It is 1906. Fifteen year old cousins Laura Hame and Rose Tiebold are twins of soul, and everything they've ever done has been together. Since Laura's mother died, and her famous dream-hunter father is sometimes too busy for her, Rose has been Laura's sibling, her voice, her entertainment, and her bedroom her second home. The girls and their parents live in the same house, and dream-hunting -- the pursuit of Rose's mother and Laura's father -- provides them with a good living. The girls have very few worries, except that Laura is a bit quieter, moodier, and a little bit more self-absorbed after the loss of her mother. It's just a part of her personality now.
Laura and Rose are almost of age to make an official Try to cross the border from their home in Southlands to The Place -- which is where dreams come from. Rose's mother, Grace, dreams at the Opera House built in her honor. On a raised dais, her golden bed awaits, and as she sleeps, she releases beautiful, pleasant, and sometimes amorous dreams which she has "caught" in The Place, and brought back to be shared. Laura's father works for the Government. The dreams he "catches" are used in sanitariums to sooth the sick and to cure them, and in prisons... to reach those whose minds are deemed by the state as 'incorrigible.'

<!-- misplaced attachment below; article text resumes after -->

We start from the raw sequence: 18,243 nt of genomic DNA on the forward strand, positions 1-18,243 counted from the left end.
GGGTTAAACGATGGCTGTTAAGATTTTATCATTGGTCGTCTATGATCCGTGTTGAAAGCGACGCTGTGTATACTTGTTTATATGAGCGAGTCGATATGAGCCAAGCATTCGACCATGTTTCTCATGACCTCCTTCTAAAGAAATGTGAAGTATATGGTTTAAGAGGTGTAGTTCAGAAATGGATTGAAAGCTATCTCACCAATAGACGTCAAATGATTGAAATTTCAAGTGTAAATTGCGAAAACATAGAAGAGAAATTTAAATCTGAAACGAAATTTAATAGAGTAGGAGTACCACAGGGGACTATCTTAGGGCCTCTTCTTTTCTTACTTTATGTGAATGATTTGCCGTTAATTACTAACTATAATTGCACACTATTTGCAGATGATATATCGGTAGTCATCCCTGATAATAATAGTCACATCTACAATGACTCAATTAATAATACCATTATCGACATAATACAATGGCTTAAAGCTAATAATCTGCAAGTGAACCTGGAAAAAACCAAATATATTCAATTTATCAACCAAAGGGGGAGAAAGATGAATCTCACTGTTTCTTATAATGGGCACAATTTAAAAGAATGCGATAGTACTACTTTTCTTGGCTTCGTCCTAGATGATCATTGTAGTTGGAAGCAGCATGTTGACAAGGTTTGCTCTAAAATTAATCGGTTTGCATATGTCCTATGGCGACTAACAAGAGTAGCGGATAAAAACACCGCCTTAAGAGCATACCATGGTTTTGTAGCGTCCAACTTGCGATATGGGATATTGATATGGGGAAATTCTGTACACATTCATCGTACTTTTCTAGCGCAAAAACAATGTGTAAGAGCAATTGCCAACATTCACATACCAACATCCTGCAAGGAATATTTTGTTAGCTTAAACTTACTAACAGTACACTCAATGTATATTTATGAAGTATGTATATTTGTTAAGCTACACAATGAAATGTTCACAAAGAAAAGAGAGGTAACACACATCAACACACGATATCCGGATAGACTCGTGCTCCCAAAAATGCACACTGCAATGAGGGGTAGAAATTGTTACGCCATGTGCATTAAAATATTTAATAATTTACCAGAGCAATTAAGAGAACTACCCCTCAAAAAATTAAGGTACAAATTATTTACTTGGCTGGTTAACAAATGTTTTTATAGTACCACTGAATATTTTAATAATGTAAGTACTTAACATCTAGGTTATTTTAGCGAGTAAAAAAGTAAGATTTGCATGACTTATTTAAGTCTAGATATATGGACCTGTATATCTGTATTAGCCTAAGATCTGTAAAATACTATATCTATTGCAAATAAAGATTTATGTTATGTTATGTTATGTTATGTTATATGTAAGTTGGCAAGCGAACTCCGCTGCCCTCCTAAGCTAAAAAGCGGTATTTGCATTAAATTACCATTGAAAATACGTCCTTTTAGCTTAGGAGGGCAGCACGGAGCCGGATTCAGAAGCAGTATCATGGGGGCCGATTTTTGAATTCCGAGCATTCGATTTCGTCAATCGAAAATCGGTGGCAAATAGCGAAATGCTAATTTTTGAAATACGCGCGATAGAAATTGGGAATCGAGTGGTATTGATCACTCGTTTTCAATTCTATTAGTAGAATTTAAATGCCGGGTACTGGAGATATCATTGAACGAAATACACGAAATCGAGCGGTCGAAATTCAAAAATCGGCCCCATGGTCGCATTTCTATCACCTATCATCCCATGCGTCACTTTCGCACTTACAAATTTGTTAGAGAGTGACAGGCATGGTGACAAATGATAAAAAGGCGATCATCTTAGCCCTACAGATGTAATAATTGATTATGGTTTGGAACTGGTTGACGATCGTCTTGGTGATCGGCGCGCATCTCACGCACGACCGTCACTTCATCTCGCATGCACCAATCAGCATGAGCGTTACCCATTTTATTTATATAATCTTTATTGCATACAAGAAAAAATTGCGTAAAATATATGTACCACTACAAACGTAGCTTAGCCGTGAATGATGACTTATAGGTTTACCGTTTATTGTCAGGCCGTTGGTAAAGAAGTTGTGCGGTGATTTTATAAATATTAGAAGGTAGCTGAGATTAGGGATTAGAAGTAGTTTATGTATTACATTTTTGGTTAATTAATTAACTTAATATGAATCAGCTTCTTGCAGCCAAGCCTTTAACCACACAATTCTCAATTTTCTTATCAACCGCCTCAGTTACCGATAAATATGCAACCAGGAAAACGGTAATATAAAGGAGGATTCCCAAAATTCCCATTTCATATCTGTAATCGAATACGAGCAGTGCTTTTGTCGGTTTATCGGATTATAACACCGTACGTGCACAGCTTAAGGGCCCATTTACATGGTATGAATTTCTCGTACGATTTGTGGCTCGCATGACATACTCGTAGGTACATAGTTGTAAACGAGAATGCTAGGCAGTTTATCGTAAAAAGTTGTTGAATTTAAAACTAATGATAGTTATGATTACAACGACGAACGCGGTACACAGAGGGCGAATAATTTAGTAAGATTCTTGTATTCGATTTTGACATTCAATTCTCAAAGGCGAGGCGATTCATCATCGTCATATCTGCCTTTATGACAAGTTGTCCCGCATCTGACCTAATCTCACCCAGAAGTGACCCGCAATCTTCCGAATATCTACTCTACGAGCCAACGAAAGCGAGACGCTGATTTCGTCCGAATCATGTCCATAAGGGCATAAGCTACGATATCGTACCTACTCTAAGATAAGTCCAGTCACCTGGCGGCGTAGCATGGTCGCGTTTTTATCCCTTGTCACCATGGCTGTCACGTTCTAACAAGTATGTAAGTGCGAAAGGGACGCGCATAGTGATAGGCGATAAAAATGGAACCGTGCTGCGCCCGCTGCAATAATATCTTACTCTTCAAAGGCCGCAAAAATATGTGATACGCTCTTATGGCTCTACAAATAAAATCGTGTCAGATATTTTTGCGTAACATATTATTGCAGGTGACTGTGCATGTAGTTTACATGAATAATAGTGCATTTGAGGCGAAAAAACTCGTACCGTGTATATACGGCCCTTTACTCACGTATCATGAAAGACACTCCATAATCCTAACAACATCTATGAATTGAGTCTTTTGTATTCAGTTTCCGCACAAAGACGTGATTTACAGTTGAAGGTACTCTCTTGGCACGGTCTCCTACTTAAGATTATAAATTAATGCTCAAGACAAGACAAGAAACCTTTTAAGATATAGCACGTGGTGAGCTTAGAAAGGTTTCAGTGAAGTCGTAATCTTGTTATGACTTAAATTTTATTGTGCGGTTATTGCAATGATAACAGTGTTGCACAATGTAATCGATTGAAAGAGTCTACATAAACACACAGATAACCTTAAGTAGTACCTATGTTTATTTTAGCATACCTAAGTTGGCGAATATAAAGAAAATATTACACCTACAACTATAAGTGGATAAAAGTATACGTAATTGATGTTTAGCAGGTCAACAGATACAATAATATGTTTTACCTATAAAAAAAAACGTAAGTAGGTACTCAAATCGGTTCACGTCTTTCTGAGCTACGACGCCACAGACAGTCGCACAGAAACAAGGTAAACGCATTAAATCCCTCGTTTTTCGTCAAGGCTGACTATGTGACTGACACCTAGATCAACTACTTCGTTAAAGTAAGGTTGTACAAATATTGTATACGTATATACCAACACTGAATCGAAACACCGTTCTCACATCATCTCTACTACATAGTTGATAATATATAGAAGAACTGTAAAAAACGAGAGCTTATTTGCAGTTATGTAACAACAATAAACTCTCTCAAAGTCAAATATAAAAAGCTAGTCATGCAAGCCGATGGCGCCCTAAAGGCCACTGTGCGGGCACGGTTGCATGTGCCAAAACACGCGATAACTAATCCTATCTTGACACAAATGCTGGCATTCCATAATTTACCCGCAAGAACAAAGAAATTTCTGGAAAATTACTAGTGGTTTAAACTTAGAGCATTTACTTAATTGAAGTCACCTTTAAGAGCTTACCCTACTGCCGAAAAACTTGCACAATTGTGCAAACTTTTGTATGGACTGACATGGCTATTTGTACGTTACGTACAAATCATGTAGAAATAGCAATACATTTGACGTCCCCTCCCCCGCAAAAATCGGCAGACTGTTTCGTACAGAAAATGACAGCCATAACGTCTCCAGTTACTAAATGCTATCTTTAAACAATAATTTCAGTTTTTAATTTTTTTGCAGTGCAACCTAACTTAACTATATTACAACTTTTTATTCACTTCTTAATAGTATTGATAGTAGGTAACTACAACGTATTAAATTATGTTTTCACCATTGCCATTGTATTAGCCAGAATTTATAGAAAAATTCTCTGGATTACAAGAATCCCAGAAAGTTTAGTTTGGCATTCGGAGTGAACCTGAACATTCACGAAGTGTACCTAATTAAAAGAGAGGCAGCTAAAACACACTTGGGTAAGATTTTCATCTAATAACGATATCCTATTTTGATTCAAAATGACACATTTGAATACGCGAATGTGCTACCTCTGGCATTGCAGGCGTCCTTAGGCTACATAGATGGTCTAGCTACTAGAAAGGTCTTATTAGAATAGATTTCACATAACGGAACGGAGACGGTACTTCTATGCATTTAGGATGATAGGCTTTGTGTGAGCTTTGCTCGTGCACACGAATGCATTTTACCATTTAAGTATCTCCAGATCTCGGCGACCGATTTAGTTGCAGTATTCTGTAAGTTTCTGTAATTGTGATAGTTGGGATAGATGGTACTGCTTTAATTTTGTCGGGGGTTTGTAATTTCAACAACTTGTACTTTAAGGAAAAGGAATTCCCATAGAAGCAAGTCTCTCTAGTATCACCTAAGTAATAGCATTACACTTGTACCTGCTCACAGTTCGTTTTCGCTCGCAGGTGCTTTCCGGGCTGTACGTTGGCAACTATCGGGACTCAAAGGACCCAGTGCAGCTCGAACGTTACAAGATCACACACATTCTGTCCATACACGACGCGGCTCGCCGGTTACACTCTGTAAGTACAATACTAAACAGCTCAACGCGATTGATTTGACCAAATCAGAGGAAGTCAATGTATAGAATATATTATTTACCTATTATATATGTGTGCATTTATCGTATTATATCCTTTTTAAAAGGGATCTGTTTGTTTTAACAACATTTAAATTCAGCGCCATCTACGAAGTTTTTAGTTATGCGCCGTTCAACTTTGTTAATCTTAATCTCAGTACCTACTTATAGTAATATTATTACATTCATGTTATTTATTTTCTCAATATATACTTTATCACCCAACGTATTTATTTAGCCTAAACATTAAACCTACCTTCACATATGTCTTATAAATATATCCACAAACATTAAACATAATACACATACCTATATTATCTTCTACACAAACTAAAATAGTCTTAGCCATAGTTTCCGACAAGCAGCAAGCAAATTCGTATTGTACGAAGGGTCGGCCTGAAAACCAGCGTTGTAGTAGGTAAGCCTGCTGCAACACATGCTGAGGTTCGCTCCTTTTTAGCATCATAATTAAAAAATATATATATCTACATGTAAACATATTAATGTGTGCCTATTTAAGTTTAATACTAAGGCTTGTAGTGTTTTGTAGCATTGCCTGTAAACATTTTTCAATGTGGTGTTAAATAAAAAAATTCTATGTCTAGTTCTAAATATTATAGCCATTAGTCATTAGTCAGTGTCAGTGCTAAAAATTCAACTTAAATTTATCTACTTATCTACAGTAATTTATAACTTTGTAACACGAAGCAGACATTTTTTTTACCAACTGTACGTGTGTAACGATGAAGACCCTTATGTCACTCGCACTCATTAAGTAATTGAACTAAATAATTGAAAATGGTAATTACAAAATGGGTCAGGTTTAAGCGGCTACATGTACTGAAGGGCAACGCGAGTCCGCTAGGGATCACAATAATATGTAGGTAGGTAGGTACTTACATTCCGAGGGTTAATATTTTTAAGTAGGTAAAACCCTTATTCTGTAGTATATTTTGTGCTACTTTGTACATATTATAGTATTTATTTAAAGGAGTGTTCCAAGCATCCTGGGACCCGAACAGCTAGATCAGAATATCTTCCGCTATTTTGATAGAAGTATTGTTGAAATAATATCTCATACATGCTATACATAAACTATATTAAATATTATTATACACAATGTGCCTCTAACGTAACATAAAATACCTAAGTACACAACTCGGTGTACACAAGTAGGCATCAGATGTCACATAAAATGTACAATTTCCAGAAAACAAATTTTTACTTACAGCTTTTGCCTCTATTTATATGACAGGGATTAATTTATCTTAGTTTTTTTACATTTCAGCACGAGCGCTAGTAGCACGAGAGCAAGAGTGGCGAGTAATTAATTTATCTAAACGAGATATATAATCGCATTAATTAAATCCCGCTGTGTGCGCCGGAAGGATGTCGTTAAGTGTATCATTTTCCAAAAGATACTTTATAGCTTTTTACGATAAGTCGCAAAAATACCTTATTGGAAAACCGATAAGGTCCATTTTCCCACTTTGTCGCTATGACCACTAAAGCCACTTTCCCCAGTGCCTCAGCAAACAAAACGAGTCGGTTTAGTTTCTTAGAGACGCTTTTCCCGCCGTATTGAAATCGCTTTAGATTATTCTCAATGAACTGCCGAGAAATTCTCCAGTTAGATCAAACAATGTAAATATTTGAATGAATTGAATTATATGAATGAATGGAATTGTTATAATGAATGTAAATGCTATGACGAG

Dreams are very powerful in Laura and Rose's world. The Grand Patriarch of the Church speaks out against them. Some families deny their children the entertainment, for fear of sullying their minds, but most people enjoy them immensely. Dreams are a way of being somewhere else for awhile, of taking in adventure or romance while remaining perfectly safe in one's bed.
But what else can dreams be for?
Dreamhunter by Elizabeth Knox is a hugely detailed, imaginative novel that almost defies description. From the prologue, the reader's interest is piqued and led on with a trail of crumbs. There aren't too many huge surprises, but a series of small "Oh!" type of discoveries... which lead the reader nicely onward to the next volume!